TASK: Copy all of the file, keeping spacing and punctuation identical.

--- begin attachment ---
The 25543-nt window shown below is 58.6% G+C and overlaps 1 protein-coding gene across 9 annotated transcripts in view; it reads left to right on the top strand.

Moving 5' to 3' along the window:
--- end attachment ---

The 25543-nt window shown below is 58.6% G+C and overlaps 1 protein-coding gene across 9 annotated transcripts in view; it reads left to right on the top strand.

Moving 5' to 3' along the window: